- Historic Sites
May/June 2000 | Volume 51, Issue 3
There is such an embarrassment of riches that I don’t know where to start. Of course Gone With the Wind is bloated and patchy, but few film critics take it seriously as an artwork anyway, and one is loath to deny that it’s a compellingly watchable phenomenon, at least. It’s a Wonderful Life is a likable little movie; you can’t hold it responsible for the excessive mythologizing loaded onto it. The Night of the Hunter has certainly been overpraised, its pictorialism and heavy symbolism a gift to graduate students the world over. There are some smarmy, pandering-to-hip-audience films from the sixties and seventies, such as The Graduate, Easy Rider, The Last Picture Show , and Dr. Strangelove , that have wrongly come to be regarded in certain circles as classics, but I would hate to waste my vote for most overrated on such undeserving targets. No, my choice is a film both worshiped on a popular level and enshrined universally as art, The Godfather . Go ahead, shoot me, but when I watch this film, all I can see is the straining for selfimportance, the unearned assumption of House of Atreus tragedy, and the belatedness of coming after all the better-observed, more authentic, and unassuming gangster movies, from Sternberg‘s Underworld and Hawks’s Scarface through Boetticher’s The Rise and Fall of Legs Diamond , and substituting a syrupy elegiac goop of nostalgia for immigrant family values and virile violence. For me, The Godfather never comes alive in the moment but is a series of anthology scenes meant to be quoted afterward; the one exception is Brando’s brilliant performance.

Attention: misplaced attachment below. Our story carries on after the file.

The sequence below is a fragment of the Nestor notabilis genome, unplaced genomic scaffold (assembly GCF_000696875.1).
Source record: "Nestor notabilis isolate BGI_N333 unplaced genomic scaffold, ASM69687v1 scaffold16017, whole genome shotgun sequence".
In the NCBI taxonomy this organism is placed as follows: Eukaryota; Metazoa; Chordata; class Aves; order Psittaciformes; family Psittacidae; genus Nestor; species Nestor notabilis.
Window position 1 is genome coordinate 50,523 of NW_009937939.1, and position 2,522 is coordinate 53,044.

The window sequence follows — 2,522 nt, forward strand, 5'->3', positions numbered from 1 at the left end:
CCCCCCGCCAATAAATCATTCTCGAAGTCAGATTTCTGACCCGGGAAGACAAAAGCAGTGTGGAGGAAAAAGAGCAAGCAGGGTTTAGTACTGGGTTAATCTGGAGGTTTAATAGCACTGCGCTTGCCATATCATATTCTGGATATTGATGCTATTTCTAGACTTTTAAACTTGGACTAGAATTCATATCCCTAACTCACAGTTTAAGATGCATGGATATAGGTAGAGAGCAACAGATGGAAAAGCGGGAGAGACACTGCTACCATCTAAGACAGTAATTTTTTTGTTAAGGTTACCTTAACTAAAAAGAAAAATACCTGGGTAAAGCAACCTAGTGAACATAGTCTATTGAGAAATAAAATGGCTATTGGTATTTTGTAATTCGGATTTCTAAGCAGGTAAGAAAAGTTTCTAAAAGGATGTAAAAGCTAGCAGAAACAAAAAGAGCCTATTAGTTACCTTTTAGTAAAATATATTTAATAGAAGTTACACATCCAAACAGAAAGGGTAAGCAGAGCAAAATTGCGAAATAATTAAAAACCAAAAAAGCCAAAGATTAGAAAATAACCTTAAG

As for underrated pictures, the list is almost infinite. We could start with Nicholas Ray’s Bigger Than Life or In a Lonely Place , Vincent Sherman’s The Hard Way , and while we are in Ida Lupino territory, all her own directed features, especially Not Wanted and The Bigamist , and all of John Huston’s late works, starting with Fat City , plus Scorsese’s Kundun , Bogdanovich’s They All Laughed , Ophuls’s The Reckless Moment .…The problem is that none of these is exactly a “classic,” and all have their place in the back-street enthusiasms of auteurists and university film studies. So I’m going to focus on someone who, to me, is a very underrated American director within the film-buff community: Joseph Mankiewicz. Though Godard once called Mankiewicz “the most intelligent man in all contemporary cinema,” and he once won two Academy Awards in a row for directing, his stock on this side of the Atlantic has since fallen severely. He is considered too literary when what he is, in fact, is literate. All About Eve hardly ranks as an unsung classic, so I’ll opt for his deliciously complex four-narrative masterwork A Letter to Three Wives . My favorite part is the courtship between Linda Darnell and Paul Douglas, with Thelma Ritter kibbitzing in the background. Awesome.